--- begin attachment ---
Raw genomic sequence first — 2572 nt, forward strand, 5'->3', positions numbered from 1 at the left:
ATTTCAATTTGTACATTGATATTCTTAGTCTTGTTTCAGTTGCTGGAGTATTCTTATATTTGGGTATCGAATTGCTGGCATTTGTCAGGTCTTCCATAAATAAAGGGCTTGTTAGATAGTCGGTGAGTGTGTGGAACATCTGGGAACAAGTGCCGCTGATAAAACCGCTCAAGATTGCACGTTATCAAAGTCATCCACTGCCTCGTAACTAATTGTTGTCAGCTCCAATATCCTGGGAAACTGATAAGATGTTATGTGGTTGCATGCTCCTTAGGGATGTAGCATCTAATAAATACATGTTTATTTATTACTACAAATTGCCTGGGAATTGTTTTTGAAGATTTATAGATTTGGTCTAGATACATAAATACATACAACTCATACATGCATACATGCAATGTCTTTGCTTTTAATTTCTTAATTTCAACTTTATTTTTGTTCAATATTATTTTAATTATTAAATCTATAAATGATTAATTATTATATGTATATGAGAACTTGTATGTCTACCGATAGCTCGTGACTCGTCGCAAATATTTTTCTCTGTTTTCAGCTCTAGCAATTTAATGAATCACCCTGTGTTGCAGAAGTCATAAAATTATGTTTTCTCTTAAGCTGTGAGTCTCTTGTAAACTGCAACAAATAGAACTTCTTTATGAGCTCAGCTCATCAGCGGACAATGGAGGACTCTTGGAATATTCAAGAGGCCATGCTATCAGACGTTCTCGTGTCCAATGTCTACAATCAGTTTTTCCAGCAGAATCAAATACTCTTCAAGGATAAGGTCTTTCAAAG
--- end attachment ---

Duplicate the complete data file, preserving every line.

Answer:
Raw genomic sequence first — 2572 nt, forward strand, 5'->3', positions numbered from 1 at the left:
ATTTCAATTTGTACATTGATATTCTTAGTCTTGTTTCAGTTGCTGGAGTATTCTTATATTTGGGTATCGAATTGCTGGCATTTGTCAGGTCTTCCATAAATAAAGGGCTTGTTAGATAGTCGGTGAGTGTGTGGAACATCTGGGAACAAGTGCCGCTGATAAAACCGCTCAAGATTGCACGTTATCAAAGTCATCCACTGCCTCGTAACTAATTGTTGTCAGCTCCAATATCCTGGGAAACTGATAAGATGTTATGTGGTTGCATGCTCCTTAGGGATGTAGCATCTAATAAATACATGTTTATTTATTACTACAAATTGCCTGGGAATTGTTTTTGAAGATTTATAGATTTGGTCTAGATACATAAATACATACAACTCATACATGCATACATGCAATGTCTTTGCTTTTAATTTCTTAATTTCAACTTTATTTTTGTTCAATATTATTTTAATTATTAAATCTATAAATGATTAATTATTATATGTATATGAGAACTTGTATGTCTACCGATAGCTCGTGACTCGTCGCAAATATTTTTCTCTGTTTTCAGCTCTAGCAATTTAATGAATCACCCTGTGTTGCAGAAGTCATAAAATTATGTTTTCTCTTAAGCTGTGAGTCTCTTGTAAACTGCAACAAATAGAACTTCTTTATGAGCTCAGCTCATCAGCGGACAATGGAGGACTCTTGGAATATTCAAGAGGCCATGCTATCAGACGTTCTCGTGTCCAATGTCTACAATCAGTTTTTCCAGCAGAATCAAATACTCTTCAAGGATAAGGTCTTTCAAAG